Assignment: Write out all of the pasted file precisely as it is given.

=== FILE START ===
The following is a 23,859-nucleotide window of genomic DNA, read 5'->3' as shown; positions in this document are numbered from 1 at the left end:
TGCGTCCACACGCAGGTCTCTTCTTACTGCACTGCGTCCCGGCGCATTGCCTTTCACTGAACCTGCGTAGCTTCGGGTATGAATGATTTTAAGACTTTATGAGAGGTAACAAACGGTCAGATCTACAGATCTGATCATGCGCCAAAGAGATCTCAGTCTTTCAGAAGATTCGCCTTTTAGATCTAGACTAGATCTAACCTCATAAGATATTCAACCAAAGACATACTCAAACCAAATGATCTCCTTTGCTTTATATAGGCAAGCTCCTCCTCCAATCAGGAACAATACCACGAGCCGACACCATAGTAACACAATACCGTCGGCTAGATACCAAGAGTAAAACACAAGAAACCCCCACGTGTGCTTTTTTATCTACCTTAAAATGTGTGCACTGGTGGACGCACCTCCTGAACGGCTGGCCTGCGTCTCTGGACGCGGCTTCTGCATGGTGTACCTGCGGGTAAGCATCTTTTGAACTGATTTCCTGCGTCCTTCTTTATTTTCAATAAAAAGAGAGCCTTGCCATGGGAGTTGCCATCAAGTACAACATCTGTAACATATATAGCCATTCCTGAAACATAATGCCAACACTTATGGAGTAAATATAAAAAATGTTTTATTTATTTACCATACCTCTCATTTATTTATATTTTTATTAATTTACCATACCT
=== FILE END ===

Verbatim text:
The following is a 23,859-nucleotide window of genomic DNA, read 5'->3' as shown; positions in this document are numbered from 1 at the left end:
TGCGTCCACACGCAGGTCTCTTCTTACTGCACTGCGTCCCGGCGCATTGCCTTTCACTGAACCTGCGTAGCTTCGGGTATGAATGATTTTAAGACTTTATGAGAGGTAACAAACGGTCAGATCTACAGATCTGATCATGCGCCAAAGAGATCTCAGTCTTTCAGAAGATTCGCCTTTTAGATCTAGACTAGATCTAACCTCATAAGATATTCAACCAAAGACATACTCAAACCAAATGATCTCCTTTGCTTTATATAGGCAAGCTCCTCCTCCAATCAGGAACAATACCACGAGCCGACACCATAGTAACACAATACCGTCGGCTAGATACCAAGAGTAAAACACAAGAAACCCCCACGTGTGCTTTTTTATCTACCTTAAAATGTGTGCACTGGTGGACGCACCTCCTGAACGGCTGGCCTGCGTCTCTGGACGCGGCTTCTGCATGGTGTACCTGCGGGTAAGCATCTTTTGAACTGATTTCCTGCGTCCTTCTTTATTTTCAATAAAAAGAGAGCCTTGCCATGGGAGTTGCCATCAAGTACAACATCTGTAACATATATAGCCATTCCTGAAACATAATGCCAACACTTATGGAGTAAATATAAAAAATGTTTTATTTATTTACCATACCTCTCATTTATTTATATTTTTATTAATTTACCATACCT